City Of Naperville In Court As A Defendant

The City of Naperville’s legal department enjoys dragging residents into court. Can you blame them. It’s job security. The City will be back in court on July 8, but this time not as a plaintiff; the City will be a defendant. You won’t find it on the City’s website or in Naperville’s “Connected” newsletter. City officials don’t like broadcasting court situations, though they are the ones creating most of those situations. Win or lose, it’s not the city official’s money they are wasting, it’s tax dollars from residents and businesses that city officials are squandering. If city official’s were held financially responsible and accountable for their actions, chances are very few situations would result in court action.

This lawsuit was filed by a group of Naperville residents (Naperville Smart Meter Awareness Group) over the forced installation of about 57,000 not-so Smart meters on homes and businesses throughout the city. City officials bullied residents when police escorts accompanied installers with the threat of arrest. Some residents were arrested, handcuffed, and tossed into squad cars, and booked. In some cases charges were wisely dropped by the City, however in another case (Kim Bendis), the City used every possible tactic to destroy the Naperville resident in court action. The City lost the case in court when the good guys won and Kim Bendis was acquitted last October.

Now the City of Naperville takes a turn as the defendant. On July 8th, the court will rule on whether or not to accept a third amended complaint. Either way, the court did not dismiss an equal protection claim regarding Smart Meter Awareness group members being dealt with differently than non-members of the group in terms of keeping an analog meter. That claim will go forward.

The group’s attorney, Doug Ibendahl, said members simply wanted the opportunity to keep their original analog meter without additional fees being levied on the request. Naperville city officials had the opportunity to do the right thing, allowing residents a choice, and thereby keeping it out of court, and they didn’t have the wisdom to do it. Hence court action against the City.

Why must Naperville city officials make things more difficult than they need to be. The three current city council members who were influential in letting things get out of control were then sitting council members Judy Brodhead and Paul Hinterlong, along with then Smart Meter ambassador (city council mouthpiece) John Krummen who now sits on the council.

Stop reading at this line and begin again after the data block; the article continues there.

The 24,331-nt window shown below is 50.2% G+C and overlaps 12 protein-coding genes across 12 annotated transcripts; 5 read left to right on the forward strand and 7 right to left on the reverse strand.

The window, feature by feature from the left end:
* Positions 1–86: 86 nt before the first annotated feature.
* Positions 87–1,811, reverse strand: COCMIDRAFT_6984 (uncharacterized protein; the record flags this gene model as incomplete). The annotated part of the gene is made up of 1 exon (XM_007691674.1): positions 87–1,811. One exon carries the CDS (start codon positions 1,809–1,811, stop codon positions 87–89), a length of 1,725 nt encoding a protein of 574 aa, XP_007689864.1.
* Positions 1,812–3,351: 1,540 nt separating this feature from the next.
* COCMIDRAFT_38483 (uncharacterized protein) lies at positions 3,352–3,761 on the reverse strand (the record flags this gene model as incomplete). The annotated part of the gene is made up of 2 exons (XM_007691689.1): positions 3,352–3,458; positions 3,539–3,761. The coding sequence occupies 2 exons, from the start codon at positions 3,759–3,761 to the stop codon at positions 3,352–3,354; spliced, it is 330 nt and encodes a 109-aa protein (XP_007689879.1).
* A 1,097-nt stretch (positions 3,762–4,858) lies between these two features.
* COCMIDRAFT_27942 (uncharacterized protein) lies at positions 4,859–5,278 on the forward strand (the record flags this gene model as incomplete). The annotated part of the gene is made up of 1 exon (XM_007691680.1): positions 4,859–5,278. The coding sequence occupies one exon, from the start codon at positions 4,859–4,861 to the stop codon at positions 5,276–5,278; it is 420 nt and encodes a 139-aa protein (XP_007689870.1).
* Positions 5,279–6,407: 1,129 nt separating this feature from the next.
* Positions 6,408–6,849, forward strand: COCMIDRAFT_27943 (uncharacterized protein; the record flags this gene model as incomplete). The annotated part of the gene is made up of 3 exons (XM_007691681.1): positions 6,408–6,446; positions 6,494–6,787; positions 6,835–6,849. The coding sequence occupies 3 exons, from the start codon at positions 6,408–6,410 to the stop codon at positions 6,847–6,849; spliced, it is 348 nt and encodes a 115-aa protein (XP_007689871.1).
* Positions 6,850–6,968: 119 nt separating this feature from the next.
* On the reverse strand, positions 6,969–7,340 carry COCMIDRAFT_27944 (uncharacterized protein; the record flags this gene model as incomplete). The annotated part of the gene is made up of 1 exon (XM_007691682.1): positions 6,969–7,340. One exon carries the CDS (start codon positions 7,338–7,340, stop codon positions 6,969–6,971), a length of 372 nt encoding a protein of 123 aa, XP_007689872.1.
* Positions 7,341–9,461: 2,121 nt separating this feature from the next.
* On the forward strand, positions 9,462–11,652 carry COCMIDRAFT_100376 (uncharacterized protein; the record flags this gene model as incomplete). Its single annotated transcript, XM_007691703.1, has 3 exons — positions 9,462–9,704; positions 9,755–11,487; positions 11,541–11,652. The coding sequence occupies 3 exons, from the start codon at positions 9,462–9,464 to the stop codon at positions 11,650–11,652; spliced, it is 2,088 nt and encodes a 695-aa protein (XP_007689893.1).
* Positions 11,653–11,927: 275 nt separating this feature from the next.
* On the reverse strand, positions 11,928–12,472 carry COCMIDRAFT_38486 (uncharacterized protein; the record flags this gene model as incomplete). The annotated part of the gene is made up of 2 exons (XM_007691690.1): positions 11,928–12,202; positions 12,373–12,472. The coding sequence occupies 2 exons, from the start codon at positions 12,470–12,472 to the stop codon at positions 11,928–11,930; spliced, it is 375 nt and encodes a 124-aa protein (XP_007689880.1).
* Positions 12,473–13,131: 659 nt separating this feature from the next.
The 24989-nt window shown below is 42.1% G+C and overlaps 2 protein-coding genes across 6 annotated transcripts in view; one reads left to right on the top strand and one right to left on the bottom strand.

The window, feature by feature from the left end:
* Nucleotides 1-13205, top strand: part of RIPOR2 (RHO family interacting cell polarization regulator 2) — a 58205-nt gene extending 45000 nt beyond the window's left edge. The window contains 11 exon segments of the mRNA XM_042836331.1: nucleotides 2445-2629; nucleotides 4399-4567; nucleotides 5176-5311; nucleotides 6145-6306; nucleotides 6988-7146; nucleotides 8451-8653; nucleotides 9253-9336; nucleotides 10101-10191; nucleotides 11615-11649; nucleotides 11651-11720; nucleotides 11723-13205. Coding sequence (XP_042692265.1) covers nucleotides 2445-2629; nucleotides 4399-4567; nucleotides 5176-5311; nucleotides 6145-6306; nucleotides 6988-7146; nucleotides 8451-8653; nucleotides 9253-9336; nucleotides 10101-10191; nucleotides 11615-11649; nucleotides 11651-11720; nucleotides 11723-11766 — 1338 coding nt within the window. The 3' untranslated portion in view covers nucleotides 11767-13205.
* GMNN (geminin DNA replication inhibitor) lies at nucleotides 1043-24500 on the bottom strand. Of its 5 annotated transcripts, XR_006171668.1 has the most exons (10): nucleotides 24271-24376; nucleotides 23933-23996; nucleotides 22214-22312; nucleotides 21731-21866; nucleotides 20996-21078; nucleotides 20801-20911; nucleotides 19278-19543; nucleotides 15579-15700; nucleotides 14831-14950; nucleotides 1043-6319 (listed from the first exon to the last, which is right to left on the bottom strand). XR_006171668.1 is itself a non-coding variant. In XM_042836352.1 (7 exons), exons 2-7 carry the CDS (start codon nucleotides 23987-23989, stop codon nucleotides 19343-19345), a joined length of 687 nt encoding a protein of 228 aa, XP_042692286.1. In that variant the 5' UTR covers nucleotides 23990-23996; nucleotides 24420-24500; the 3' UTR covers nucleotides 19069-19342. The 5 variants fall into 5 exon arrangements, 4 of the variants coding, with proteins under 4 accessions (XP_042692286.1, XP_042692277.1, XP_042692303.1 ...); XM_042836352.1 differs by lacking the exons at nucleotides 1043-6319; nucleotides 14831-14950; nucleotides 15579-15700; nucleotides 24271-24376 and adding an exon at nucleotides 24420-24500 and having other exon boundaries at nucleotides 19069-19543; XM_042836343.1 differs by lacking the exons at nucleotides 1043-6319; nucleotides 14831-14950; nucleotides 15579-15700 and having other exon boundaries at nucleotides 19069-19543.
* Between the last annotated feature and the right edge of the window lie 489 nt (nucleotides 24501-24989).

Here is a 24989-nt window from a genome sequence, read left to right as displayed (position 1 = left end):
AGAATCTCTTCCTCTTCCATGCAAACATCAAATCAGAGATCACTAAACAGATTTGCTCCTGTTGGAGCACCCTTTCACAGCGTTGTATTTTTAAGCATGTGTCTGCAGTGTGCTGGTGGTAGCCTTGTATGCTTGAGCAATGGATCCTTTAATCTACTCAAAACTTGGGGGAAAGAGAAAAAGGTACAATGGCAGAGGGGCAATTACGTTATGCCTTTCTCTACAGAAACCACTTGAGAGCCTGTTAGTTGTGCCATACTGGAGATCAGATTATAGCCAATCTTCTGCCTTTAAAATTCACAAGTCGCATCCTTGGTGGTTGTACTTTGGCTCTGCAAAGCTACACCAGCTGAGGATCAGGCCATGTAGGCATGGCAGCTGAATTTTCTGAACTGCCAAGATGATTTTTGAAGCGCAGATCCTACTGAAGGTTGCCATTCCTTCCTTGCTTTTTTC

It’s always nice when the good guys win in court. It happens on Judge Judy. It happened with Kim Bendis. When the Naperville Smart Meter Awareness group wins, that qualifies for the Triple Crown of winners.

Show 9 Comments


  1. Gerard H Schilling

    Is this the same Brodhead who coined the idiotic phase, “Chickens don’t bark”? We get what we don’t vote for folks. As to the law suit the city because of its Dept. Heads and elected city representatives deserves everything it gets for its gestapo, anti-American and despicable behavior over this absolute waste of money, time and effort which has done nothing but raised our electric rates. Ditto the waste management facility, electric car charging stations which are rusting out and lets not forget the grass to oil conversion system which blew up and if it worked would have produced a gallon of fuel at 80 bucks a gallon. Dumb is as dumb does but criminal is as cronies and crooks do. As Brodhead would say the chickens have come home to roost.

  2. Hi. Which court is going to rule on this? Please attach a copy of the third amended complaint to help readers of your blog understand the argument. Please also explain the equal protection claim.